I was gobsmacked to read in Friday's paper that a survey conducted for (I think) the RAF Benevolent Fund - though it beats me why they should spend money conducting such a survey - showed that only 1 in 4 young people (however they define 'young') knows anything about the Battle of Britain. Well, just in case any of those young people happen across this blog, it was the first aerial battle and was fought between the Royal Air Force and the German Luftwaffe between July and September 1940, the first day of the battle being 10th July so Friday was the 75th anniversary.
Hitler was massing his troops on the other side of the Channel ready to launch Operation Sealion, the invasion of Great Britain. But he needed to gain control of the skies before he could start. The pilots of the RAF, flying Spitfires and Hurricanes, managed to prevent the Luftwaffe gaining control and Hitler switched his attention to the invasion of Russia. It seems highly likely that if Operation Sealion had been launched, the whole of Britain would have been occupied and the outcome of World War II might have been very different.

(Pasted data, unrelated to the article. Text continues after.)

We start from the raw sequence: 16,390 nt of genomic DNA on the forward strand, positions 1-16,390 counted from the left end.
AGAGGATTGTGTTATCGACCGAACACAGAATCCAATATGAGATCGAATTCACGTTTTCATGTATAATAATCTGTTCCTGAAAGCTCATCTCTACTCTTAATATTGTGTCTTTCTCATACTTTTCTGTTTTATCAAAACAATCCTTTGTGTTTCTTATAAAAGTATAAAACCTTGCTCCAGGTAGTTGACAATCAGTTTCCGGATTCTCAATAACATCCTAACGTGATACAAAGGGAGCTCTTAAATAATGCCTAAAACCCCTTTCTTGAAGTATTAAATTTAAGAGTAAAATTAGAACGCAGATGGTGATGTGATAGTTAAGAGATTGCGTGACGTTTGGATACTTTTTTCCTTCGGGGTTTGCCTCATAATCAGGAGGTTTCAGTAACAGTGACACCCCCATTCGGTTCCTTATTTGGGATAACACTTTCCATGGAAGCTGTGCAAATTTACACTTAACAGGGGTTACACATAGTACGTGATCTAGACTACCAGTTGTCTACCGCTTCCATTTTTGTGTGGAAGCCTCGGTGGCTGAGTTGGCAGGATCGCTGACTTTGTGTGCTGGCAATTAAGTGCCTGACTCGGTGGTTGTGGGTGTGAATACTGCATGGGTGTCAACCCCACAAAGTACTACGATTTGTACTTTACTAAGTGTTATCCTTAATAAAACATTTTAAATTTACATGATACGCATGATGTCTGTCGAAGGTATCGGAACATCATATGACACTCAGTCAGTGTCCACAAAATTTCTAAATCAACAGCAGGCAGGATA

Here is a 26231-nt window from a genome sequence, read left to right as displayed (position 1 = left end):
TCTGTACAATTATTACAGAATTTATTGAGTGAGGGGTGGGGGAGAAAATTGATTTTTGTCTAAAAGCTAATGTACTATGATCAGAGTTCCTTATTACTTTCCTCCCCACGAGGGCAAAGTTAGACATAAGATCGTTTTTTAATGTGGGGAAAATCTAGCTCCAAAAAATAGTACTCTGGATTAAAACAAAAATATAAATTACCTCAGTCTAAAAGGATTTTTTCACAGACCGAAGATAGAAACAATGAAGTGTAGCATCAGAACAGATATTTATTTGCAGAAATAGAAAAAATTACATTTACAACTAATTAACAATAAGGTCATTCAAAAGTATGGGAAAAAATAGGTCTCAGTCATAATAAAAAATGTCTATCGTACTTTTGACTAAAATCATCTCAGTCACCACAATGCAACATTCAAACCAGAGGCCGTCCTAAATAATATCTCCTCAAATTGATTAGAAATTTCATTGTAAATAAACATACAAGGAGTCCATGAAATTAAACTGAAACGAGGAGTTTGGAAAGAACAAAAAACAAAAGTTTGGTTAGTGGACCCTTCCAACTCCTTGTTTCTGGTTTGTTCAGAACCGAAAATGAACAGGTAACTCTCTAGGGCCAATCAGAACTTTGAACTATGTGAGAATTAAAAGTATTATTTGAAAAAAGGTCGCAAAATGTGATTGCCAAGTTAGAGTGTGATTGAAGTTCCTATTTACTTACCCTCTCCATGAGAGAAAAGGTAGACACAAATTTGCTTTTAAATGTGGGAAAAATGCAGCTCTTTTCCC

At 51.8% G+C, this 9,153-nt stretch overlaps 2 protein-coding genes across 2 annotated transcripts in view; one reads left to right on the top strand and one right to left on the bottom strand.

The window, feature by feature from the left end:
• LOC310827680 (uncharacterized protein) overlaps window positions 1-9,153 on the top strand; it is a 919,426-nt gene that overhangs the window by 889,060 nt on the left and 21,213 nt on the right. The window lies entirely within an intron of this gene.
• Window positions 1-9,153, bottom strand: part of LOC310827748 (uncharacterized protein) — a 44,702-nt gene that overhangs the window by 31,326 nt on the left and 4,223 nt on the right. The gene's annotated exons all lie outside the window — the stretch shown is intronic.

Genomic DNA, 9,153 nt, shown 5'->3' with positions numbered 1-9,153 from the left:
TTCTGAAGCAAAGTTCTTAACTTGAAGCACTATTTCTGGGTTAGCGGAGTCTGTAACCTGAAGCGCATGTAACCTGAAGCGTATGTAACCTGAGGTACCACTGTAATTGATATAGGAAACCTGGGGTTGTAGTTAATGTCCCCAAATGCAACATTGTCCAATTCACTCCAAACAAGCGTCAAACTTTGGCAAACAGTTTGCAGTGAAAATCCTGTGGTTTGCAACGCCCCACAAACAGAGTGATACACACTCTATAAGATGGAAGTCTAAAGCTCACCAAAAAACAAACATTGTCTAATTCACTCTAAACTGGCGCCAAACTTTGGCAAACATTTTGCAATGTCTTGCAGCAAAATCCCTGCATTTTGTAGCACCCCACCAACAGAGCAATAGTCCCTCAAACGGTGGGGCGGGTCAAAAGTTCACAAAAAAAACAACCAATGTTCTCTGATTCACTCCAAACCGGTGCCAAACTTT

As Prime Minister Winston Churchill declared, "Never in the field of human conflict has so much been owed by so many to so few". Those RAF pilots, many of whom were still in their teens, have ever since been known as The Few.
The Battle of Britain Memorial is sited high on the clifftop between Dover and Folkestone, at the heart of Hellfire Corner, as this part of England was known, right where the battle was fiercest. It features an airman sitting and watching over the Channel, waiting for the call to "scramble".